EU-US Trade Pact Defended by Its Chief Negotiator

Written by | Friday, February 14th, 2014

During his visit to Berlin on February 10-11, Brussels’ chief negotiator of the EU-US Transatlantic Trade and Investment Partnership (TTIP), Ignacio Garcia Bercero, defended the agreement and stressed its benefits for the block’s strongest economy – Germany. As he pointed out, the country is already today United States‘ most important trade partner from all EU member states.
Mr Garcia Bercero visited Berlin along with the head of the directorate-general in the European Commission ahead of the fourth round of TTIP talks planned for March. The two met with representatives of the German federal government, regional governments, and civil society to discuss the current state of negotiations and the direction of the upcoming talks. On this occasion, the chief negotiator ensured EU lawmakers that TTIP would not imply lowering of EU standards in customer protection and related issues.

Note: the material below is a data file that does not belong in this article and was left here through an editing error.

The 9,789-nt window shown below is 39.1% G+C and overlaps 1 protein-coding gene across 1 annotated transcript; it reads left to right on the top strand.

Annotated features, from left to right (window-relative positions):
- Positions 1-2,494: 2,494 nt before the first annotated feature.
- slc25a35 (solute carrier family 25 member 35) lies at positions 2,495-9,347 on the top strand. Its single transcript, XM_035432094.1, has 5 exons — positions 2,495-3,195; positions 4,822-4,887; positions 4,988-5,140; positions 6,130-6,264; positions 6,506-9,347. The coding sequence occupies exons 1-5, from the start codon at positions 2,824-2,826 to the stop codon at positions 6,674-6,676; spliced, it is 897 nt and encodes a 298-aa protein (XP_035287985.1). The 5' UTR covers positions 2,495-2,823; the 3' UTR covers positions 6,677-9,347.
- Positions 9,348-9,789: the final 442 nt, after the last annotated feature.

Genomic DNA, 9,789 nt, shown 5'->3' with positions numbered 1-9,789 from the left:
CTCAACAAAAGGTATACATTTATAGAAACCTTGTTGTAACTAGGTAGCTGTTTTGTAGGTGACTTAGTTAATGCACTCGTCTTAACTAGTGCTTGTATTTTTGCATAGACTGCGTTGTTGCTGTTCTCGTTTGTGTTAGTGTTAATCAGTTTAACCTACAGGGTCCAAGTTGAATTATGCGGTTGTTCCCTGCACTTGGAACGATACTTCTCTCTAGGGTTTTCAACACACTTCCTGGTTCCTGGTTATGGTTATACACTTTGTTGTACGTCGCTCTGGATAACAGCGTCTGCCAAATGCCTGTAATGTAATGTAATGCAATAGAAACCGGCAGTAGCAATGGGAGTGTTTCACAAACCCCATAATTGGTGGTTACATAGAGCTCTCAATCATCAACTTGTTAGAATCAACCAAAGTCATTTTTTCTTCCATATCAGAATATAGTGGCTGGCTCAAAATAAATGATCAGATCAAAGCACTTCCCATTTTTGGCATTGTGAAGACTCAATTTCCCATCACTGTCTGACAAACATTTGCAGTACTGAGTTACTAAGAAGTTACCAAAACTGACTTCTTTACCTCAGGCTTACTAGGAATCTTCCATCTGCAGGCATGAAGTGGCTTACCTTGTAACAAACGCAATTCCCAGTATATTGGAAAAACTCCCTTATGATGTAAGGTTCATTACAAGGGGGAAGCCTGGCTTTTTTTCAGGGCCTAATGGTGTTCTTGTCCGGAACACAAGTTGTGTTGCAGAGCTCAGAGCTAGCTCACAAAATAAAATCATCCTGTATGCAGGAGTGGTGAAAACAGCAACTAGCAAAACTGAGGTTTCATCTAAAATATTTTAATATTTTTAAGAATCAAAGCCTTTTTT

As a result, in contrast to what opponents say, strict EU consumer protection standards – such as the ban on hormone treated meat – will not be threatened. Moreover, Mr Garcia added that other public services, such as water supply, will not be influenced by the deal.
Trade relations between Berlin and Washington are among the most significant trade links included in TTIP. Two years ago, the volume of mutual trade was almost 160 billion USD. Even though tariffs between the US and the EU are relatively small, due to the gigantic volume of the mutual trade – about 2 billion USD daily – major savings are still possible to be made. Therefore, even tiny unburdening in the exchange of goods and deregulation of barriers could help boost growth.
Mr Garcia also mentioned that regulations would not be eroded by TTIP talks. For instance, the EU regulation of chemicals – REACH – is much stricter than its equivalent in the US. The chief negotiator concluded that in case Washington and Brussels find significant variation in views over the objectives of their mutual regulations, then these will stay unaffected by the deal.

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